Sobig.e virus spreads fast



The Sobig virus' latest mutation has infected scores of PCs in the UK and US
The latest variant of the Sobig virus continued to spread on Thursday, underscoring how mass-mailing computer viruses can still be a nuisance.

In the past 24 hours, the virus, known as Sobig.e, mainly has affected US computer users, according to email service provider MessageLabs. The company, which filters email messages and removes viruses and spam for clients, reported 70 percent of the Sobig.e-infected messages came from the United States. Another 18 percent came from UK sources.

"Certainly yesterday, it had everything to do with the time zone," said Mark Sunner, chief technology officer at MessageLabs. "It kicked off when the US was just starting its working day." Sunner added that the virus appears to have been released by an online vandal in the United States.

Sobig.e has been quite successful at spreading and has jumped to the top of MessageLab's daily list of most-seen attachments. However, its reach so far has fallen short of recent viruses such as Bugbear.B, which accounted for almost 32,000 email attachments in its first 24 hours. Sobig.e accounted for fewer than 25,000, Sunner said.

Antivirus companies are expressing moderate concern about how fast the virus has spread. Security software firm Symantec raised its rating of the virus to a middle-of-the-road "3" on its five-level threat rating. Rival Network Associates assigned a "moderate" threat rating to the virus.

"We are still getting a lot of submissions" from companies reporting the variant, said Craig Schmugar, a virus research engineer for Network Associates. While submissions from companies have fallen, the virus has apparently sent a significant number of copies of itself to the antivirus firms in the regular course of spreading.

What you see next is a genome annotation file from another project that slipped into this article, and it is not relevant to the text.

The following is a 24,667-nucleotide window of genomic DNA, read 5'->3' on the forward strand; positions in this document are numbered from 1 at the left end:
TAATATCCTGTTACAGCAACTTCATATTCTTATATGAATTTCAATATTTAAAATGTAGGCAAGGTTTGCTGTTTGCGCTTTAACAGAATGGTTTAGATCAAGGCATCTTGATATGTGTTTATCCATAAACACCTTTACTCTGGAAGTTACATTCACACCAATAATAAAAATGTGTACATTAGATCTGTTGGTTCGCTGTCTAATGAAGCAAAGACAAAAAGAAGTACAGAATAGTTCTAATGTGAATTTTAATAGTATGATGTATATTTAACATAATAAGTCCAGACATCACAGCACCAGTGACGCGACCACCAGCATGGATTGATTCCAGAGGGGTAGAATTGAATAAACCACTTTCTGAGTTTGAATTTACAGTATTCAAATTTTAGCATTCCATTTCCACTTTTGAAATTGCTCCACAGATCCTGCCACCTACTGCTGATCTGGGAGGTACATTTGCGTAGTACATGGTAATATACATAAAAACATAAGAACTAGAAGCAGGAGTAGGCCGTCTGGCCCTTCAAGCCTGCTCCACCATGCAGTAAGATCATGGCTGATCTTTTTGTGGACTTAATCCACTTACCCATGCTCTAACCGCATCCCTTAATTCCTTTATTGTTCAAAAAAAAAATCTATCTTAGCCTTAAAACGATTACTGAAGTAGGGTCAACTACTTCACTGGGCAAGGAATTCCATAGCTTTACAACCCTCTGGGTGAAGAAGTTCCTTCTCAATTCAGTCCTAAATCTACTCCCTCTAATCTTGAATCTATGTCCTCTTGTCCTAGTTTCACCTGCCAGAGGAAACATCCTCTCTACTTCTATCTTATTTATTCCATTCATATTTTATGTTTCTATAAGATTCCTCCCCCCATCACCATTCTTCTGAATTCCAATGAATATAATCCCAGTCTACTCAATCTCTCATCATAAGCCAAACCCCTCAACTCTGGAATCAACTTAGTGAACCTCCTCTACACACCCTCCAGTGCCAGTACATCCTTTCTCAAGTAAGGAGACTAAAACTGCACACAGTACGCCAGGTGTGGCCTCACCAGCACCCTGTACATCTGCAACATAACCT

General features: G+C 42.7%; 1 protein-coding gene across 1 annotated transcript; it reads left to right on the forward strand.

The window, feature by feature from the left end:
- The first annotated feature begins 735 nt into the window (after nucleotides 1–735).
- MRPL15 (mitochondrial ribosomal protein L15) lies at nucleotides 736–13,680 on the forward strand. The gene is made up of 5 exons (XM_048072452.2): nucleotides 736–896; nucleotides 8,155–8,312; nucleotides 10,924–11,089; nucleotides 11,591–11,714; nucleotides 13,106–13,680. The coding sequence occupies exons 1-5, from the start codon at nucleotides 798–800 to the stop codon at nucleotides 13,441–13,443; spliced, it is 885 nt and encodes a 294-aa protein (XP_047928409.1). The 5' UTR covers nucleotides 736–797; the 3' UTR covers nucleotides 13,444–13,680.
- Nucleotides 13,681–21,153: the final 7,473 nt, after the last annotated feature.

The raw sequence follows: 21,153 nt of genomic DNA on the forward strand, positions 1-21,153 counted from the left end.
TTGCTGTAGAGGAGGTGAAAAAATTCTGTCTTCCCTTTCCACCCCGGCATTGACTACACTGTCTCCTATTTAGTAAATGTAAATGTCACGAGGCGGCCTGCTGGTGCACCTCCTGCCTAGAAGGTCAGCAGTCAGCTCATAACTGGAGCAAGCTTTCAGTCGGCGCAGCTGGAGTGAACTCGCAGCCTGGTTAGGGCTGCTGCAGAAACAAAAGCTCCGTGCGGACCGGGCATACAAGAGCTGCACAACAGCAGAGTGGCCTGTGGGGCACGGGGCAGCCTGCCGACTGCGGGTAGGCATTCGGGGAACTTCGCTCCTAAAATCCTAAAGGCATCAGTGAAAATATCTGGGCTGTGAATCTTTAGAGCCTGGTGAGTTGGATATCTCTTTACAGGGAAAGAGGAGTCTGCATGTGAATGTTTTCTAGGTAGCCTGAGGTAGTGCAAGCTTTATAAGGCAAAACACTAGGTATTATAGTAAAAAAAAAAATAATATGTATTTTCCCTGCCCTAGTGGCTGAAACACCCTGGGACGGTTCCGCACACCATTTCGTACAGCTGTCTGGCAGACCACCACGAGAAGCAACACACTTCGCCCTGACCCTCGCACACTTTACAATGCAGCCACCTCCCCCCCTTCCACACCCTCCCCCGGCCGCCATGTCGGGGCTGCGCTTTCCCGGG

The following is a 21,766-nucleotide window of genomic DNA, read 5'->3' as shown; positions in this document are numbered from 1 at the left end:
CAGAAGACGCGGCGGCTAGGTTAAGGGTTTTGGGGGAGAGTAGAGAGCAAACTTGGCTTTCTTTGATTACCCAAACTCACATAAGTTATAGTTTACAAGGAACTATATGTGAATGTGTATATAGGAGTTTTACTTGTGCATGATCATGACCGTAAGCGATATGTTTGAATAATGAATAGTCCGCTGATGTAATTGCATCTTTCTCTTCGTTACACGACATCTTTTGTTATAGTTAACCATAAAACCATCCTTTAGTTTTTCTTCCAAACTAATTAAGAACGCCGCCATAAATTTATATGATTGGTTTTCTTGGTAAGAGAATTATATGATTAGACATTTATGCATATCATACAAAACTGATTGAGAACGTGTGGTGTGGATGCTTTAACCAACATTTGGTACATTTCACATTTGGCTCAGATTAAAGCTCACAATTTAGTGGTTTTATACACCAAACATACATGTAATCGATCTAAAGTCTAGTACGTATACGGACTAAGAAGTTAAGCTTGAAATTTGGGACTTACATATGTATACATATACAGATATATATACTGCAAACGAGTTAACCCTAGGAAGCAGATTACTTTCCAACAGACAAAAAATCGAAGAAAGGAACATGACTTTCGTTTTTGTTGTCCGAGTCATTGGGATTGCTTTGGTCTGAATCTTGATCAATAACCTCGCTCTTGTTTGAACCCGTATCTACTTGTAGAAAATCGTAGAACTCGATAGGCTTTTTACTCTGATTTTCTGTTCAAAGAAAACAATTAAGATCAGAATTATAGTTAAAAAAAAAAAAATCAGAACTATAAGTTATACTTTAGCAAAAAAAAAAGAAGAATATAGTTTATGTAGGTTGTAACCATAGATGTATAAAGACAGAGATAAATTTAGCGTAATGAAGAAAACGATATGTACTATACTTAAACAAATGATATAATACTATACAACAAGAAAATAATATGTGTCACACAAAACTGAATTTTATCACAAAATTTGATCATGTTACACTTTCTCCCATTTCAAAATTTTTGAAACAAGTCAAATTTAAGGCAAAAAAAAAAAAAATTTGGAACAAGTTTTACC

Sobig.e, like other versions of the virus, appears in a recipient's in-box with the subject line "Re: Movie" or "Re: Application." The body of the message states: "Please see the attached zip file for details." The malicious program is contained in an 80KB attachment to the message. It infects any PC running a Microsoft Windows operating system when the attachment is opened.

The virus grabs email addresses from several different locations on a computer, including the Windows address book and Internet cache, and sends emails to each one. The virus also forges the source of the message using a randomly selected email address, so that the infected message appears to come from someone else.

Sobig.e is more efficient than previous version of the virus in sending email addresses, according to MessageLabs' analysis, because the email engine that it uses to send email is "multi-threaded." While earlier versions of the virus had to wait for a task, or thread, to be completed, Sobig.e can send multiple emails at the same time, making it a much more efficient spam engine.

The virus has hit home-users harder than companies. Vincent Weafer, senior director of Symantec's security response team, said home users are 10 times more likely to report the virus.

"That matches what we have seen with other variants of Sobig," Weafer said.